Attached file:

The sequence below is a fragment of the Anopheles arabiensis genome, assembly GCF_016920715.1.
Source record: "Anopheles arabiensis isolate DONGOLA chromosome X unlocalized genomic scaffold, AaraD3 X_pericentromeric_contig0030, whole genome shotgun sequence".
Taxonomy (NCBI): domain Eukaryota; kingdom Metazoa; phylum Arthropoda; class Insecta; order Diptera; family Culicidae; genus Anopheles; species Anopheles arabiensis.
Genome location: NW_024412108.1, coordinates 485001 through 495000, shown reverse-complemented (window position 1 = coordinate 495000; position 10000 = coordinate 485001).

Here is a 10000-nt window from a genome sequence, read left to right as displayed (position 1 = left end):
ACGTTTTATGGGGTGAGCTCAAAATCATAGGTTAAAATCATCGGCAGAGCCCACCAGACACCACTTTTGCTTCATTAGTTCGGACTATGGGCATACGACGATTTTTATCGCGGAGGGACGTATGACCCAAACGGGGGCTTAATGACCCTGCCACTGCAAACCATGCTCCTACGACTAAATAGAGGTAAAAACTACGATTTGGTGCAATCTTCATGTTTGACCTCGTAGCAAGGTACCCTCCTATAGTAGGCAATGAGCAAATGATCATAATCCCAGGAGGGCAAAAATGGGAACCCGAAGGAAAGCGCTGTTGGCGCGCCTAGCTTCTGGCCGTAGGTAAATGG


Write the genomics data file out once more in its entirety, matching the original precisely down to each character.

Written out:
The sequence below is a fragment of the Anopheles arabiensis genome, assembly GCF_016920715.1.
Source record: "Anopheles arabiensis isolate DONGOLA chromosome X unlocalized genomic scaffold, AaraD3 X_pericentromeric_contig0030, whole genome shotgun sequence".
Taxonomy (NCBI): domain Eukaryota; kingdom Metazoa; phylum Arthropoda; class Insecta; order Diptera; family Culicidae; genus Anopheles; species Anopheles arabiensis.
Genome location: NW_024412108.1, coordinates 485001 through 495000, shown reverse-complemented (window position 1 = coordinate 495000; position 10000 = coordinate 485001).

Here is a 10000-nt window from a genome sequence, read left to right as displayed (position 1 = left end):
ACGTTTTATGGGGTGAGCTCAAAATCATAGGTTAAAATCATCGGCAGAGCCCACCAGACACCACTTTTGCTTCATTAGTTCGGACTATGGGCATACGACGATTTTTATCGCGGAGGGACGTATGACCCAAACGGGGGCTTAATGACCCTGCCACTGCAAACCATGCTCCTACGACTAAATAGAGGTAAAAACTACGATTTGGTGCAATCTTCATGTTTGACCTCGTAGCAAGGTACCCTCCTATAGTAGGCAATGAGCAAATGATCATAATCCCAGGAGGGCAAAAATGGGAACCCGAAGGAAAGCGCTGTTGGCGCGCCTAGCTTCTGGCCGTAGGTAAATGG